My core incompetencies
May 19, 2017
It is time for our semiannual ritual — the meeting of our Clinical Competency Committee (CCC). Our dermatology program is small, having twice as many faculty members as residents, so everyone serves on the committee. The process has changed dramatically from the time I was our program director (which ended just as core competencies were being implemented). I am infinitely grateful to Analisa Halpern, who now has this role, for her efforts in collating data with her infectious smile and enthusiasm. If I was program director today, I’d be flummoxed and scowling.
The Accreditation Council for Graduate Medical Education (ACGME) and American Board of Medical Specialties (ABMS) have jointly identified six domains of general competencies: 1) Patient Care; 2) Medical Knowledge; 3) Practice-based Learning and Improvement; 4) Interpersonal and Communication Skills; 5) Professionalism; and 6) Systems-based Practice (1). For each competency, milestones are elaborated in detail; the committee assesses each resident for every competency. They are scored from 1 (the lowest level, expected of a neophyte) to 5 (the ultimate master). The importance is to demonstrate progress over the three years, so that the resident ultimately reaches a level compatible with independent practice.
After this whirlwind, I usually ask myself “what just happened?” I’m sure that we strive to be just in our evaluations, but I always feel uneasy with the process without understanding why. Dickey et al (2) crystallized my nebulous ruminations — I suffer from cognitive load and bias.
Dickey et al state: “In CCC deliberations, members often need to make more than 20 milestone-level determinations per resident. This represents high cognitive load, with the potential for decision-making fatigue, which degrades decision-making processes.” I’m numb after evaluating just a few residents — I extend my sympathies to CCC members of large residency programs.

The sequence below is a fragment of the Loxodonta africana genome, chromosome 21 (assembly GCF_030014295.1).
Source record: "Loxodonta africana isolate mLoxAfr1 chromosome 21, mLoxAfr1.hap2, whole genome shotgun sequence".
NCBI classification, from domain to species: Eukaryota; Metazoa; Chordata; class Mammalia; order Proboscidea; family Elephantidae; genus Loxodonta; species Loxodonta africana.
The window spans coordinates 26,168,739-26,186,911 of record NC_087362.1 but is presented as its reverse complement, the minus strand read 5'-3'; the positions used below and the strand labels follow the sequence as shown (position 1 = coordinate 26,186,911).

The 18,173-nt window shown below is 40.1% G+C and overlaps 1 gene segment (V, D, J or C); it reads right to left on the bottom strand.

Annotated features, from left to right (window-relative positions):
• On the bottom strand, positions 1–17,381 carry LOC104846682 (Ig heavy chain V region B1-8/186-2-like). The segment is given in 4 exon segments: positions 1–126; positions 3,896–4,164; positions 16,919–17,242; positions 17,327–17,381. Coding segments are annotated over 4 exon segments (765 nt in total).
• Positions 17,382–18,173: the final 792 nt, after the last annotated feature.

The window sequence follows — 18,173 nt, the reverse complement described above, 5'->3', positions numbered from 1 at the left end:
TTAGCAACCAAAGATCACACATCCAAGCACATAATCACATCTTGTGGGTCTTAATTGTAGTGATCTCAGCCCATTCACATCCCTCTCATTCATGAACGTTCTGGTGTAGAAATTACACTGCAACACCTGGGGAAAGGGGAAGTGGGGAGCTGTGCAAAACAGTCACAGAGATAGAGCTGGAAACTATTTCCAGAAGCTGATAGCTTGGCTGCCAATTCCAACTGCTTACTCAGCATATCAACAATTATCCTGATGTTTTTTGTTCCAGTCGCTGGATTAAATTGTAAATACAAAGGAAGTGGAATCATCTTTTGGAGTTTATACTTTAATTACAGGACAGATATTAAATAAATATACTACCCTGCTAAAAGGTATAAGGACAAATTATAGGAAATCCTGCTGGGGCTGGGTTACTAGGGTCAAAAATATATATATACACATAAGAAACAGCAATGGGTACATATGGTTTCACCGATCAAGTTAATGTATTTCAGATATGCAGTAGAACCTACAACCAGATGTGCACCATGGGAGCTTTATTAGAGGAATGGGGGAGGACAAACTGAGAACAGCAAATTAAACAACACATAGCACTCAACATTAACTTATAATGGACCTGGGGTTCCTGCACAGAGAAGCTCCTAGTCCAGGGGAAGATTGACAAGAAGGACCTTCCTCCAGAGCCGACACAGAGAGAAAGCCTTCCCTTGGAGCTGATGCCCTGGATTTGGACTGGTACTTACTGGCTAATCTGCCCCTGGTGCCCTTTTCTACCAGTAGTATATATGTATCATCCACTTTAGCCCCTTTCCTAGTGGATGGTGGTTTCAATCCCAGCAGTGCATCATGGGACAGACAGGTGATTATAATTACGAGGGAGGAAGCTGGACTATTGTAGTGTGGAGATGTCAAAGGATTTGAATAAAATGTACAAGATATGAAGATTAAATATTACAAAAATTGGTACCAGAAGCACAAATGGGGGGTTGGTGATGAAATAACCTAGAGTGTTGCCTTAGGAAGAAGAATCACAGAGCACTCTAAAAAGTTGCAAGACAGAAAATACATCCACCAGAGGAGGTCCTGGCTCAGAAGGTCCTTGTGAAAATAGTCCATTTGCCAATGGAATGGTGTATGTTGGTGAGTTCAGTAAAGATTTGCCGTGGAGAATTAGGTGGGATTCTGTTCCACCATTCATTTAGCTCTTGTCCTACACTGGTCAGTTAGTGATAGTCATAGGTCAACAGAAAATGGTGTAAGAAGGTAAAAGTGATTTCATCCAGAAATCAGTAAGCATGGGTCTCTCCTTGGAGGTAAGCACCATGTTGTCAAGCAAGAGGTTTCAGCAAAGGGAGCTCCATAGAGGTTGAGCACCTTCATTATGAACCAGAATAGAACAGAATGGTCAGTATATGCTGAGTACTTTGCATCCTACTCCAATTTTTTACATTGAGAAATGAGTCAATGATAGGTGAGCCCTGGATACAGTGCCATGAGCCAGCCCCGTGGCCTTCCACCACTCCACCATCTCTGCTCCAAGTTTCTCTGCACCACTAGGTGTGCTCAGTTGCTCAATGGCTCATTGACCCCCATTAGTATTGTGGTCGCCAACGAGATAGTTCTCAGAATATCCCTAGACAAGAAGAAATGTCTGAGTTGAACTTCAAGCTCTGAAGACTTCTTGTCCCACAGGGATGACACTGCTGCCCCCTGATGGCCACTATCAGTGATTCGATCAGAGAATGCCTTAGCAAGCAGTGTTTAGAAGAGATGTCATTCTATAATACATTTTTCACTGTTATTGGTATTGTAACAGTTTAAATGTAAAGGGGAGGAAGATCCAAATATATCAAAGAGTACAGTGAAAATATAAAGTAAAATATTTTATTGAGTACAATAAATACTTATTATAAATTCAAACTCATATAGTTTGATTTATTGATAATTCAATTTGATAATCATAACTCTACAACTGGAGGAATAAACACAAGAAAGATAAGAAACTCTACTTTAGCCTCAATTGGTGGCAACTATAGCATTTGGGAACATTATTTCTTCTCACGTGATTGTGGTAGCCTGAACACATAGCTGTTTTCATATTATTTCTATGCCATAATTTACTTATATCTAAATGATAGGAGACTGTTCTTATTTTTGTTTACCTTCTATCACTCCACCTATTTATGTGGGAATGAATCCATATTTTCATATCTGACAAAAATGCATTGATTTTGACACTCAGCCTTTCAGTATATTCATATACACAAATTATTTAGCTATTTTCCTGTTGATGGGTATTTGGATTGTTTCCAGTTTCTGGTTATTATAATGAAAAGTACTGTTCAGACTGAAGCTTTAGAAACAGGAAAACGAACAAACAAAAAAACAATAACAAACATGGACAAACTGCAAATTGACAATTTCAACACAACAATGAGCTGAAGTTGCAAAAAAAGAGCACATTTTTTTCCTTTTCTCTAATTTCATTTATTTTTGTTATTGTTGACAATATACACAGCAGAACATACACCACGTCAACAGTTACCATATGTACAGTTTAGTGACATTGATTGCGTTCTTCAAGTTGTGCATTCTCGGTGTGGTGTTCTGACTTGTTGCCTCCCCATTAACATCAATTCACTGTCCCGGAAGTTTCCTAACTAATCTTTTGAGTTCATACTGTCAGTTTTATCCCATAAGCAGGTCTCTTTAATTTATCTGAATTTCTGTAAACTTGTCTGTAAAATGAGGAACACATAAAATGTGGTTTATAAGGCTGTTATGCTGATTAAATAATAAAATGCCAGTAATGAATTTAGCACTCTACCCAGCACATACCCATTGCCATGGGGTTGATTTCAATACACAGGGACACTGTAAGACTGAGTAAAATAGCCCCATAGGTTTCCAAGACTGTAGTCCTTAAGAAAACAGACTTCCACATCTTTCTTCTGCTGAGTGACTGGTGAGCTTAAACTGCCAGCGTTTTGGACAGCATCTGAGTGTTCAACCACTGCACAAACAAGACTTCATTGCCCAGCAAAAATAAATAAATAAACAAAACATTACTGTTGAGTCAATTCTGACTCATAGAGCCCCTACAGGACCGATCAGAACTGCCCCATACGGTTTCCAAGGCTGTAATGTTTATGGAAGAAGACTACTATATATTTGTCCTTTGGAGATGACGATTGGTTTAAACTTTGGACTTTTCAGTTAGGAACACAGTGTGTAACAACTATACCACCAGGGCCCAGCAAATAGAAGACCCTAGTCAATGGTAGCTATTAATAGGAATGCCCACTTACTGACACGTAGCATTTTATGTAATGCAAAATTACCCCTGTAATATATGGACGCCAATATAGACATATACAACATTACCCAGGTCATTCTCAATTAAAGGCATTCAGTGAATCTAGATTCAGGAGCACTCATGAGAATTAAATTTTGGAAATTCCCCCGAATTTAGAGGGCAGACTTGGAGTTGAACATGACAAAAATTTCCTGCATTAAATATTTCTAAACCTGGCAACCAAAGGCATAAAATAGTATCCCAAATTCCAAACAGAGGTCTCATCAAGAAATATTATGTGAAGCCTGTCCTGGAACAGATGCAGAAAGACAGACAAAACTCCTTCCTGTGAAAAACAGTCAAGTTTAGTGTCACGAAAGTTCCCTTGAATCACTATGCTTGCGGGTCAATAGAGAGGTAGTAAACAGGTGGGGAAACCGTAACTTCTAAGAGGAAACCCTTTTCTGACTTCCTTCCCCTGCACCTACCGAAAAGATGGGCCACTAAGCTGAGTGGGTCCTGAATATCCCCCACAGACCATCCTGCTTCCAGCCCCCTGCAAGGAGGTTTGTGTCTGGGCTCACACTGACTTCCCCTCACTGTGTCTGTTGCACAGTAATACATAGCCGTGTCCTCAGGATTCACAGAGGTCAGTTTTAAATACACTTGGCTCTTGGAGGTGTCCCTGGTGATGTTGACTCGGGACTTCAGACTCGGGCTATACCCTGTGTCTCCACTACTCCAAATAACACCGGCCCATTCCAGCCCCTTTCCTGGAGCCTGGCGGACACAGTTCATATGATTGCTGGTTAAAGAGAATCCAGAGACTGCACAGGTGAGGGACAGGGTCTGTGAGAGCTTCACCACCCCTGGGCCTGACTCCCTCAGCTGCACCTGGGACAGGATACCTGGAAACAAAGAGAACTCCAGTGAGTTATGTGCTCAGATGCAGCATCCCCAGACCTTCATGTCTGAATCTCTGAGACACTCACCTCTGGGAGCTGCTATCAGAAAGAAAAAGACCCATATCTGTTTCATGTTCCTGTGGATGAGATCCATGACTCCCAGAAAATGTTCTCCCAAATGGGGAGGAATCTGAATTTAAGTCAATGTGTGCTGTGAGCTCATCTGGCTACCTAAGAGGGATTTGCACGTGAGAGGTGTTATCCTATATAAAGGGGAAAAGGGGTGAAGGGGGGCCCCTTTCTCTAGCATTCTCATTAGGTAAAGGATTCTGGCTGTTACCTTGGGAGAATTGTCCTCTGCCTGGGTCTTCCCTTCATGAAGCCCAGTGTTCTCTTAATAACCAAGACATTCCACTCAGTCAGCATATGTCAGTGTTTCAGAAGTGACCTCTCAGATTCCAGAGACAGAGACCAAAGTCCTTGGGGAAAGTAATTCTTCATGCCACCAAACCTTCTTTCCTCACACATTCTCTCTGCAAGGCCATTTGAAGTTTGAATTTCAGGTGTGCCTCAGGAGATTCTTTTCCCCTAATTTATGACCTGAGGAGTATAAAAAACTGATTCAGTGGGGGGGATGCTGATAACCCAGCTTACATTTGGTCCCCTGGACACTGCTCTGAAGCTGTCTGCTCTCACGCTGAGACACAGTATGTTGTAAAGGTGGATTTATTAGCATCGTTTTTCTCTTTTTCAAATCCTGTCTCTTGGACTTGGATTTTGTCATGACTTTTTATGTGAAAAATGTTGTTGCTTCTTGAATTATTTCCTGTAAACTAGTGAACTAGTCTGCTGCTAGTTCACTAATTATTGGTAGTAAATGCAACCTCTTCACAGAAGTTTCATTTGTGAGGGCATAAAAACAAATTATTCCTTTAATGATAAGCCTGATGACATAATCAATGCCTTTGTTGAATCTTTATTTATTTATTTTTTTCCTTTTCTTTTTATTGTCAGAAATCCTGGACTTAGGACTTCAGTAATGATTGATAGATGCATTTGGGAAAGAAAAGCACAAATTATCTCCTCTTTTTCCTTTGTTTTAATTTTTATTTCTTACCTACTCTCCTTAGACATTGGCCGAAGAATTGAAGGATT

Most importantly, I know that I have been guilty of every one of the biases presented by Dickey et al. If you have ever served on any committee, you will recognize these, and must have experienced several of them yourself. In alphabetical order, potential biases include: 1) Anchoring (Holding on to an initial observation or opinion and not acknowledging changes); 2) Availability (Giving preference to data that are more recent or memorable); 3) Bandwagon (Believing things because others do); 4) Confirmation (Focusing on data that confirm an opinion and overlooking evidence that refutes it); 5) Framing effect (Forming an opinion on how data are presented); 6) Groupthink (Judgment influenced by overreliance on consensus); 7) Overconfidence (Having greater faith in one’s ability to make a judgment that is justified); 8) Reliance on gist (Judgments based more on context than on specific observation or measurement); 9) Selection (Relying on partial information that is not truly random or representative); and 10) Visceral (Judgment influenced by emotions rather that objective data).
The purpose of the CCC exercise is to make sure residents are progressing as we expect, while identifying specific areas that need attention. Constructive action plans can then be developed to help residents reach their potential as caring, competent, ethical physicians.
I find this process analogous to the concept that “democracy is the worst form of government, except for all the others.” (Although attributed to Winston Churchill, the origin of this comment is unknown). Our committee is not perfect, but by acknowledging cognitive load and our biases, we should be able to make our assessments more accurate.
I have one more compliment for Dr. Halpern. Fortunately, her rank lists have brought us fabulous residents, making our committee work as easy as possible — thank you Ana!
1. Williams BW, et al. Miller’s pyramid and core competency assessment: A study in relationship construct validity. J Cutin Educ Health Prof 2016: 36: 295-9. For each competency, milestones are elaborated in detail ; the committee assesses each resident for every competency.
2. Dickey CC, et al. Cognitive demands and bias: Challenges facing clinical competency committees. J Grad Med Educ 2017; 9: 162-4.
All content found on Dermatology World Insights and Inquiries, including: text, images, video, audio, or other formats, were created for informational purposes only. The content represents the opinions of the authors and should not be interpreted as the official AAD position on any topic addressed. It is not intended to be a substitute for professional medical advice, diagnosis, or treatment.
DW Insights and Inquiries archive
Explore hundreds of Dermatology World Insights and Inquiries articles by clinical area, specific condition, or medical journal source.
All content solely developed by the American Academy of Dermatology
The American Academy of Dermatology gratefully acknowledges the support from Incyte Dermatology.